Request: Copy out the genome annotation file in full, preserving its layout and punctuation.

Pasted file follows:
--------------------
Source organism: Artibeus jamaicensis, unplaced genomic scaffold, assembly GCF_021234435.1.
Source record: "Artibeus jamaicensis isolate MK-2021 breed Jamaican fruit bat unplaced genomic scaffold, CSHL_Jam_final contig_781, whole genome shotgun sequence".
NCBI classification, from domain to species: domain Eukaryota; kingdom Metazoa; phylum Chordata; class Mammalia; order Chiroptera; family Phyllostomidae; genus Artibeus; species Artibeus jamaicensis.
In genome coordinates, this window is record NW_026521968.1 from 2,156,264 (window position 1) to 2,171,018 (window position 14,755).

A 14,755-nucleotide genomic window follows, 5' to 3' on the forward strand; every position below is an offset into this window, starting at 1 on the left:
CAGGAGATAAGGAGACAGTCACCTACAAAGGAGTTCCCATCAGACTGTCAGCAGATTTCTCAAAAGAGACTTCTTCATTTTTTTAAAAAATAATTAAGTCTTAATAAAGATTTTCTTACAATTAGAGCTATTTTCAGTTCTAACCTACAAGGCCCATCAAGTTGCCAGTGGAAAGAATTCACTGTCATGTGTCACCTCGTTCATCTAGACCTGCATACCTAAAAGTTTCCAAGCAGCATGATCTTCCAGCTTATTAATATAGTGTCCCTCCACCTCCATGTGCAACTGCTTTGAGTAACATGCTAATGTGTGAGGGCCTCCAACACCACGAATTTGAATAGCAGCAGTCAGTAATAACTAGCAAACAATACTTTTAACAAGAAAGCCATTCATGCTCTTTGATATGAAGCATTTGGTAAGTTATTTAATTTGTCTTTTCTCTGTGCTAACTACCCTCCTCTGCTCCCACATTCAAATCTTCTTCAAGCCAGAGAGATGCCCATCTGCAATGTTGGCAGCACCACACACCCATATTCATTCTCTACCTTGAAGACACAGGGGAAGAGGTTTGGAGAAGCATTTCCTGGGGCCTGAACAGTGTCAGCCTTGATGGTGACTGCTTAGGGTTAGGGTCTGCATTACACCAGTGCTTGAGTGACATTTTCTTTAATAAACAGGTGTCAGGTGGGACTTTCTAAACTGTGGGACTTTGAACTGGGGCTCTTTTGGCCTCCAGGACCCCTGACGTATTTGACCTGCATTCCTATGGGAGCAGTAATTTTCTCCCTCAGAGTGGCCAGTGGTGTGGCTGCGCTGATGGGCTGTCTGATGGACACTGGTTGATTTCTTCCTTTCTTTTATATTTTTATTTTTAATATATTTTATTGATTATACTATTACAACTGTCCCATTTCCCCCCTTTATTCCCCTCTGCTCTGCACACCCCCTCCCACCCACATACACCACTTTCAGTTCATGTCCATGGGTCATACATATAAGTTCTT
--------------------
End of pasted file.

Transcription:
Source organism: Artibeus jamaicensis, unplaced genomic scaffold, assembly GCF_021234435.1.
Source record: "Artibeus jamaicensis isolate MK-2021 breed Jamaican fruit bat unplaced genomic scaffold, CSHL_Jam_final contig_781, whole genome shotgun sequence".
NCBI classification, from domain to species: domain Eukaryota; kingdom Metazoa; phylum Chordata; class Mammalia; order Chiroptera; family Phyllostomidae; genus Artibeus; species Artibeus jamaicensis.
In genome coordinates, this window is record NW_026521968.1 from 2,156,264 (window position 1) to 2,171,018 (window position 14,755).

A 14,755-nucleotide genomic window follows, 5' to 3' on the forward strand; every position below is an offset into this window, starting at 1 on the left:
CAGGAGATAAGGAGACAGTCACCTACAAAGGAGTTCCCATCAGACTGTCAGCAGATTTCTCAAAAGAGACTTCTTCATTTTTTTAAAAAATAATTAAGTCTTAATAAAGATTTTCTTACAATTAGAGCTATTTTCAGTTCTAACCTACAAGGCCCATCAAGTTGCCAGTGGAAAGAATTCACTGTCATGTGTCACCTCGTTCATCTAGACCTGCATACCTAAAAGTTTCCAAGCAGCATGATCTTCCAGCTTATTAATATAGTGTCCCTCCACCTCCATGTGCAACTGCTTTGAGTAACATGCTAATGTGTGAGGGCCTCCAACACCACGAATTTGAATAGCAGCAGTCAGTAATAACTAGCAAACAATACTTTTAACAAGAAAGCCATTCATGCTCTTTGATATGAAGCATTTGGTAAGTTATTTAATTTGTCTTTTCTCTGTGCTAACTACCCTCCTCTGCTCCCACATTCAAATCTTCTTCAAGCCAGAGAGATGCCCATCTGCAATGTTGGCAGCACCACACACCCATATTCATTCTCTACCTTGAAGACACAGGGGAAGAGGTTTGGAGAAGCATTTCCTGGGGCCTGAACAGTGTCAGCCTTGATGGTGACTGCTTAGGGTTAGGGTCTGCATTACACCAGTGCTTGAGTGACATTTTCTTTAATAAACAGGTGTCAGGTGGGACTTTCTAAACTGTGGGACTTTGAACTGGGGCTCTTTTGGCCTCCAGGACCCCTGACGTATTTGACCTGCATTCCTATGGGAGCAGTAATTTTCTCCCTCAGAGTGGCCAGTGGTGTGGCTGCGCTGATGGGCTGTCTGATGGACACTGGTTGATTTCTTCCTTTCTTTTATATTTTTATTTTTAATATATTTTATTGATTATACTATTACAACTGTCCCATTTCCCCCCTTTATTCCCCTCTGCTCTGCACACCCCCTCCCACCCACATACACCACTTTCAGTTCATGTCCATGGGTCATACATATAAGTTCTT